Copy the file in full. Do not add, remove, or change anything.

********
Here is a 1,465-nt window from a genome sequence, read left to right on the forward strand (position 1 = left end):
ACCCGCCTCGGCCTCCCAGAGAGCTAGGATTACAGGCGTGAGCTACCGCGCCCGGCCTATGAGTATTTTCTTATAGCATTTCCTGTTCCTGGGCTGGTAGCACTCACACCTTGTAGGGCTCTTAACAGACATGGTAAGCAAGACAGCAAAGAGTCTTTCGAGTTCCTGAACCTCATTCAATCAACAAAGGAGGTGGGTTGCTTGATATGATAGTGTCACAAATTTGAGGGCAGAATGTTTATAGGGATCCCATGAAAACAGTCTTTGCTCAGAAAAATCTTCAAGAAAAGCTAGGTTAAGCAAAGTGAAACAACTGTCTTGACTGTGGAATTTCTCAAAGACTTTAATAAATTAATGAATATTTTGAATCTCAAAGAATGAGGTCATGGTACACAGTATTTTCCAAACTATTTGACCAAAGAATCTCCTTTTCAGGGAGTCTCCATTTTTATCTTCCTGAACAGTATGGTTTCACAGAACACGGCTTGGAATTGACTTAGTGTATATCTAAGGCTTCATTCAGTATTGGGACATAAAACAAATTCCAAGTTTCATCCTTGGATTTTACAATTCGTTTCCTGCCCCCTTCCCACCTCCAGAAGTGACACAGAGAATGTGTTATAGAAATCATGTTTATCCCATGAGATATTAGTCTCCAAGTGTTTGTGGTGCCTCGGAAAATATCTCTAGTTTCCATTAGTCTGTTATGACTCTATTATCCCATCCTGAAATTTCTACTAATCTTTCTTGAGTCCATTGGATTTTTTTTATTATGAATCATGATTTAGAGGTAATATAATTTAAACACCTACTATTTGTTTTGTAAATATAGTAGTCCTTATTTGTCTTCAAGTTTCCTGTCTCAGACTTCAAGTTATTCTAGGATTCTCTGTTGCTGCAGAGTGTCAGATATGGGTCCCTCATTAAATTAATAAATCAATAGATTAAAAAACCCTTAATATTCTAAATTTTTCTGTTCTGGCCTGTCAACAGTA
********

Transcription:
Here is a 1,465-nt window from a genome sequence, read left to right on the forward strand (position 1 = left end):
ACCCGCCTCGGCCTCCCAGAGAGCTAGGATTACAGGCGTGAGCTACCGCGCCCGGCCTATGAGTATTTTCTTATAGCATTTCCTGTTCCTGGGCTGGTAGCACTCACACCTTGTAGGGCTCTTAACAGACATGGTAAGCAAGACAGCAAAGAGTCTTTCGAGTTCCTGAACCTCATTCAATCAACAAAGGAGGTGGGTTGCTTGATATGATAGTGTCACAAATTTGAGGGCAGAATGTTTATAGGGATCCCATGAAAACAGTCTTTGCTCAGAAAAATCTTCAAGAAAAGCTAGGTTAAGCAAAGTGAAACAACTGTCTTGACTGTGGAATTTCTCAAAGACTTTAATAAATTAATGAATATTTTGAATCTCAAAGAATGAGGTCATGGTACACAGTATTTTCCAAACTATTTGACCAAAGAATCTCCTTTTCAGGGAGTCTCCATTTTTATCTTCCTGAACAGTATGGTTTCACAGAACACGGCTTGGAATTGACTTAGTGTATATCTAAGGCTTCATTCAGTATTGGGACATAAAACAAATTCCAAGTTTCATCCTTGGATTTTACAATTCGTTTCCTGCCCCCTTCCCACCTCCAGAAGTGACACAGAGAATGTGTTATAGAAATCATGTTTATCCCATGAGATATTAGTCTCCAAGTGTTTGTGGTGCCTCGGAAAATATCTCTAGTTTCCATTAGTCTGTTATGACTCTATTATCCCATCCTGAAATTTCTACTAATCTTTCTTGAGTCCATTGGATTTTTTTTATTATGAATCATGATTTAGAGGTAATATAATTTAAACACCTACTATTTGTTTTGTAAATATAGTAGTCCTTATTTGTCTTCAAGTTTCCTGTCTCAGACTTCAAGTTATTCTAGGATTCTCTGTTGCTGCAGAGTGTCAGATATGGGTCCCTCATTAAATTAATAAATCAATAGATTAAAAAACCCTTAATATTCTAAATTTTTCTGTTCTGGCCTGTCAACAGTA